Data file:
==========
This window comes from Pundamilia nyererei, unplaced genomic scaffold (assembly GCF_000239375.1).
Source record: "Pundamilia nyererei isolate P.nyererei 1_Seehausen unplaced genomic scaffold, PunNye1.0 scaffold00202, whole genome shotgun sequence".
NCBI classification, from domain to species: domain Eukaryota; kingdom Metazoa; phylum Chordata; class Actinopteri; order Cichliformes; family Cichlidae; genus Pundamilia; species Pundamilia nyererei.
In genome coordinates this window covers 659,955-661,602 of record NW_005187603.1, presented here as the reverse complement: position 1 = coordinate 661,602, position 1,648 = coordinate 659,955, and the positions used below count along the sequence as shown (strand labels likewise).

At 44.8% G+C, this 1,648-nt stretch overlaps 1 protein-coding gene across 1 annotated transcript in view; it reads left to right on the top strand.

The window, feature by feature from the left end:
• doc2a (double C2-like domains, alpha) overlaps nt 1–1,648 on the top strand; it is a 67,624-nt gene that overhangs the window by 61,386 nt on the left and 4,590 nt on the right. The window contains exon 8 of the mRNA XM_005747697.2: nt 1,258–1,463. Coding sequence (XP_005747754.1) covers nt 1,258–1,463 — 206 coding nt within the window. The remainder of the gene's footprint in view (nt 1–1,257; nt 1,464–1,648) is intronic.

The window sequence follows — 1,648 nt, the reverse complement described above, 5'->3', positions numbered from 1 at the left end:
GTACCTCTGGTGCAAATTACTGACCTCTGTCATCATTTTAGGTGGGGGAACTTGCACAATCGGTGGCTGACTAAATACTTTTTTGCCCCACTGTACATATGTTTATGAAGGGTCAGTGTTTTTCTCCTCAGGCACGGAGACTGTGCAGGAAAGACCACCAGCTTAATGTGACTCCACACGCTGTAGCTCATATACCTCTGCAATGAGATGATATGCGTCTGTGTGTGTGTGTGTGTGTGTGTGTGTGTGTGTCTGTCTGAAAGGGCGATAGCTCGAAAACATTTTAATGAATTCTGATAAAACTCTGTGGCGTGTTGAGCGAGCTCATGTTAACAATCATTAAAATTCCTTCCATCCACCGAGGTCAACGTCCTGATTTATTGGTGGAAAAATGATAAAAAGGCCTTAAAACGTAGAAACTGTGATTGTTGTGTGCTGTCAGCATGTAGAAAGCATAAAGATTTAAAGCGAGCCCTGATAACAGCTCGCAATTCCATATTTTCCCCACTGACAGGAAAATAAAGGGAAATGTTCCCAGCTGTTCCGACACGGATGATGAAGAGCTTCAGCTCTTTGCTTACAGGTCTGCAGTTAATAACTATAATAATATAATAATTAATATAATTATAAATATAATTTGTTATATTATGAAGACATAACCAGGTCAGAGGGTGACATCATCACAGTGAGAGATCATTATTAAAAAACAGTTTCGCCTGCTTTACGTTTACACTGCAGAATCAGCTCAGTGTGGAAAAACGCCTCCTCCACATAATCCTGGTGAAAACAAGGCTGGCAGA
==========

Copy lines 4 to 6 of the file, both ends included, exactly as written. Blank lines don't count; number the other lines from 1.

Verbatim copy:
In genome coordinates this window covers 659,955-661,602 of record NW_005187603.1, presented here as the reverse complement: position 1 = coordinate 661,602, position 1,648 = coordinate 659,955, and the positions used below count along the sequence as shown (strand labels likewise).

At 44.8% G+C, this 1,648-nt stretch overlaps 1 protein-coding gene across 1 annotated transcript in view; it reads left to right on the top strand.

The window, feature by feature from the left end: